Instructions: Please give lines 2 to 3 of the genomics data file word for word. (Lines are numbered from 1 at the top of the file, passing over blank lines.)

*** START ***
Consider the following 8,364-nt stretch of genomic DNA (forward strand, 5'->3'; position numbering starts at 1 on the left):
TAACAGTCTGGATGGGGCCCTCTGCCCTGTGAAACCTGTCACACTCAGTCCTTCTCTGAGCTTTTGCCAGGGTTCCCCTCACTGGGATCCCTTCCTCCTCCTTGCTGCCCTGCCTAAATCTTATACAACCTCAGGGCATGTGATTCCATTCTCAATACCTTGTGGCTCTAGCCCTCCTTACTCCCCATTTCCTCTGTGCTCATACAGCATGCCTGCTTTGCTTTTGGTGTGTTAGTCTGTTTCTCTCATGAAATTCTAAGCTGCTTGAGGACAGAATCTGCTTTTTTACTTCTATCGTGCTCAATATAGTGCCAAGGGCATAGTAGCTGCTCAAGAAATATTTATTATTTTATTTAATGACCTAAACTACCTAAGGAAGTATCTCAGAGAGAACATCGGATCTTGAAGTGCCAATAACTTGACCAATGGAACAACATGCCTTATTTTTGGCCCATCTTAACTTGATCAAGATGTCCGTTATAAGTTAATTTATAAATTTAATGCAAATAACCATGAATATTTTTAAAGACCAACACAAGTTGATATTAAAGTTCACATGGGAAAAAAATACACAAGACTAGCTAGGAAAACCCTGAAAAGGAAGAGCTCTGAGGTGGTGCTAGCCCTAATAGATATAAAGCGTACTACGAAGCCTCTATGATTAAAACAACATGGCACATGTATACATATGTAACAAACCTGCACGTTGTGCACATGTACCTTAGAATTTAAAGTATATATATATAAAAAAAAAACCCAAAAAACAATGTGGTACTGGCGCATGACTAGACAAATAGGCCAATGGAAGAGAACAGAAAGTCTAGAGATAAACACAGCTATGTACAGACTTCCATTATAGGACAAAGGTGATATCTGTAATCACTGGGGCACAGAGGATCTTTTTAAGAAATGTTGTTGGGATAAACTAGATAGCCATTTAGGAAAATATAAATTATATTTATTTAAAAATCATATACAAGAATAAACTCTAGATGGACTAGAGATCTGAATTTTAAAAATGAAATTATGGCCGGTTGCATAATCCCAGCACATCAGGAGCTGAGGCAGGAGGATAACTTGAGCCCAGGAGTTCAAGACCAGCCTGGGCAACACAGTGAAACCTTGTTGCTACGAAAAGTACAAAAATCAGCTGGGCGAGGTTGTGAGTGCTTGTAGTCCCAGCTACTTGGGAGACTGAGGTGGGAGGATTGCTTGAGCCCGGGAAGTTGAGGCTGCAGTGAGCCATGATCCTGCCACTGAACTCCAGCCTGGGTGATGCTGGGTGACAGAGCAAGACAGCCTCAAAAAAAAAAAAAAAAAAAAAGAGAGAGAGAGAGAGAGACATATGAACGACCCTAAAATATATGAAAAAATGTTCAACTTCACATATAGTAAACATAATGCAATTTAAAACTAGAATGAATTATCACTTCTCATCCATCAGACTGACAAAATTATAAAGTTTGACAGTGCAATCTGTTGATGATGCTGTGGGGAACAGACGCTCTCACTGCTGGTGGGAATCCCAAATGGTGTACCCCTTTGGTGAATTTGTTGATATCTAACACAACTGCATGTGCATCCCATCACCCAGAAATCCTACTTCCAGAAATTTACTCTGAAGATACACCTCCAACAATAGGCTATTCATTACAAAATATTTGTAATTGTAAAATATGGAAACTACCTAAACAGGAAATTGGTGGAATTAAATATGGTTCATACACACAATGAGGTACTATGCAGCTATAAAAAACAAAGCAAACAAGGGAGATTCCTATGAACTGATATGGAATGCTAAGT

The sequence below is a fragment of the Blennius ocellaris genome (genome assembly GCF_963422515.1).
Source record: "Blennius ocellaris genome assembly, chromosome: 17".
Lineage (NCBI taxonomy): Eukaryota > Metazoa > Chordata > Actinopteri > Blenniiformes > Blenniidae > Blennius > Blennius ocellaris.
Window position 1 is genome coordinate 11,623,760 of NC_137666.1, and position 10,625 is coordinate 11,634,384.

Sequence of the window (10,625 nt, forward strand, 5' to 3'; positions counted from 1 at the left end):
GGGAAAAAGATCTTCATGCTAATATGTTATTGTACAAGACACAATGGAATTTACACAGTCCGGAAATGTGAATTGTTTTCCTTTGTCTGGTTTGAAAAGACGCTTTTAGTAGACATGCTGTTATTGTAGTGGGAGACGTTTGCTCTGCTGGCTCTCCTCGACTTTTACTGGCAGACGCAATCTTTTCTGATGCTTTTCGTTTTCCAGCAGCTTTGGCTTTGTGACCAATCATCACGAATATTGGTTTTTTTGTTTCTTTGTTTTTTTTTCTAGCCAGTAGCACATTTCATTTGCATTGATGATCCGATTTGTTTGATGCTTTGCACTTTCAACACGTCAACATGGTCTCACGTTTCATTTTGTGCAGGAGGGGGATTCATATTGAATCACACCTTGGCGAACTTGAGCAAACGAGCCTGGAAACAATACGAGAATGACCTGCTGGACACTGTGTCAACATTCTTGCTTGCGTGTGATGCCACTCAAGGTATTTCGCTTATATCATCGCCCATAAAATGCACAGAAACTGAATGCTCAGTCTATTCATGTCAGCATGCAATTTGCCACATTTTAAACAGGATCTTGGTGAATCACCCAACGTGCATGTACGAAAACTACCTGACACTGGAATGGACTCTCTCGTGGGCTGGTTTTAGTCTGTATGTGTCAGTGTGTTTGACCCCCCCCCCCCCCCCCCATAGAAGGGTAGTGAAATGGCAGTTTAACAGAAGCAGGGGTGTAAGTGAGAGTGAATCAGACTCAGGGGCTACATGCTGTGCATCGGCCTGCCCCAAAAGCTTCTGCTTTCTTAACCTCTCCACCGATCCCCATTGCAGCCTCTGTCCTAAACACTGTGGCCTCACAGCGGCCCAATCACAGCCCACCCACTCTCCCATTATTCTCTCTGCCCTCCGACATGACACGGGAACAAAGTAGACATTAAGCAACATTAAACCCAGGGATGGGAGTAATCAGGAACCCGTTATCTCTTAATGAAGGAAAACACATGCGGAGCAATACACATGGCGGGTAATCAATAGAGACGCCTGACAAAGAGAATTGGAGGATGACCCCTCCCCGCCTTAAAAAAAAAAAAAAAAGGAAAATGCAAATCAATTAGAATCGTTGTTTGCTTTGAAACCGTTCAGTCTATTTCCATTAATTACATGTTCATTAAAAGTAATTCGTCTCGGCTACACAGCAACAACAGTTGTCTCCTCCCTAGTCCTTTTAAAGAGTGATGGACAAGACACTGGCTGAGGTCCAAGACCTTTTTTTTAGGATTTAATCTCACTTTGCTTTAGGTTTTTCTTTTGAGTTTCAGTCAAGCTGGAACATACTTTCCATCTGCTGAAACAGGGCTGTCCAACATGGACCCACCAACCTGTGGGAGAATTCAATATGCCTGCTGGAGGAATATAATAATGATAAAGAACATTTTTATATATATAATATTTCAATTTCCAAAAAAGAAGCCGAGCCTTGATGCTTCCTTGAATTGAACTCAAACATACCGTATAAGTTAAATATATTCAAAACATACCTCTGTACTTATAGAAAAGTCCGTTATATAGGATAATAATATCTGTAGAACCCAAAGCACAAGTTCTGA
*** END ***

TAACAGTCTGGATGGGGCCCTCTGCCCTGTGAAACCTGTCACACTCAGTCCTTCTCTGAGCTTTTGCCAGGGTTCCCCTCACTGGGATCCCTTCCTCCTCCTTGCTGCCCTGCCTAAATCTTATACAACCTCAGGGCATGTGATTCCATTCTCAATACCTTGTGGCTCTAGCCCTCCTTACTCCCCATTTCCTCTGTGCTCATACAGCATGCCTGCTTTGCTTTTGGTGTGTTAGTCTGTTTCTCTCATGAAATTCTAAGCTGCTTGAGGACAGAATCTGCTTTTTTACTTCTATCGTGCTCAATATAGTGCCAAGGGCATAGTAGCTGCTCAAGAAATATTTATTATTTTATTTAATGACCTAAACTACCTAAGGAAGTATCTCAGAGAGAACATCGGATCTTGAAGTGCCAATAACTTGACCAATGGAACAACATGCCTTATTTTTGGCCCATCTTAACTTGATCAAGATGTCCGTTATAAGTTAATTTATAAATTTAATGCAAATAACCATGAATATTTTTAAAGACCAACACAAGTTGATATTAAAGTTCACATGGGAAAAAAATACACAAGACTAGCTAGGAAAACCCTGAAAAGGAAGAGCTCTGAGGTGGTGCTAGCCCTAATAGATATAAAGCGTACTACGAAGCCTCTATGATTAAAACAACATGGCACATGTATACATATGTAACAAACCTGCACGTTGTGCACATGTACCTTAGAATTTAAAGTATATATATATAAAAAAAAAACCCAAAAAACAATGTGGTACTGGCGCATGACTAGACAAATAGGCCAATGGAAGAGAACAGAAAGTCTAGAGATAAACACAGCTATGTACAGACTTCCATTATAGGACAAAGGTGATATCTGTAATCACTGGGGCACAGAGGATCTTTTTAAGAAATGTTGTTGGGATAAACTAGATAGCCATTTAGGAAAATATAAATTATATTTATTTAAAAATCATATACAAGAATAAACTCTAGATGGACTAGAGATCTGAATTTTAAAAATGAAATTATGGCCGGTTGCATAATCCCAGCACATCAGGAGCTGAGGCAGGAGGATAACTTGAGCCCAGGAGTTCAAGACCAGCCTGGGCAACACAGTGAAACCTTGTTGCTACGAAAAGTACAAAAATCAGCTGGGCGAGGTTGTGAGTGCTTGTAGTCCCAGCTACTTGGGAGACTGAGGTGGGAGGATTGCTTGAGCCCGGGAAGTTGAGGCTGCAGTGAGCCATGATCCTGCCACTGAACTCCAGCCTGGGTGATGCTGGGTGACAGAGCAAGACAGCCTCAAAAAAAAAAAAAAAAAAAAAGAGAGAGAGAGAGAGAGACATATGAACGACCCTAAAATATATGAAAAAATGTTCAACTTCACATATAGTAAACATAATGCAATTTAAAACTAGAATGAATTATCACTTCTCATCCATCAGACTGACAAAATTATAAAGTTTGACAGTGCAATCTGTTGATGATGCTGTGGGGAACAGACGCTCTCACTGCTGGTGGGAATCCCAAATGGTGTACCCCTTTGGTGAATTTGTTGATATCTAACACAACTGCATGTGCATCCCATCACCCAGAAATCCTACTTCCAGAAATTTACTCTGAAGATACACCTCCAACAATAGGCTATTCATTACAAAATATTTGTAATTGTAAAATATGGAAACTACCTAAACAGGAAATTGGTGGAATTAAATATGGTTCATACACACAATGAGGTACTATGCAGCTATAAAAAACAAAGCAAACAAGGGAGATTCCTATGAACTGATATGGAATGCTAAGT

The sequence below is a fragment of the Blennius ocellaris genome (genome assembly GCF_963422515.1).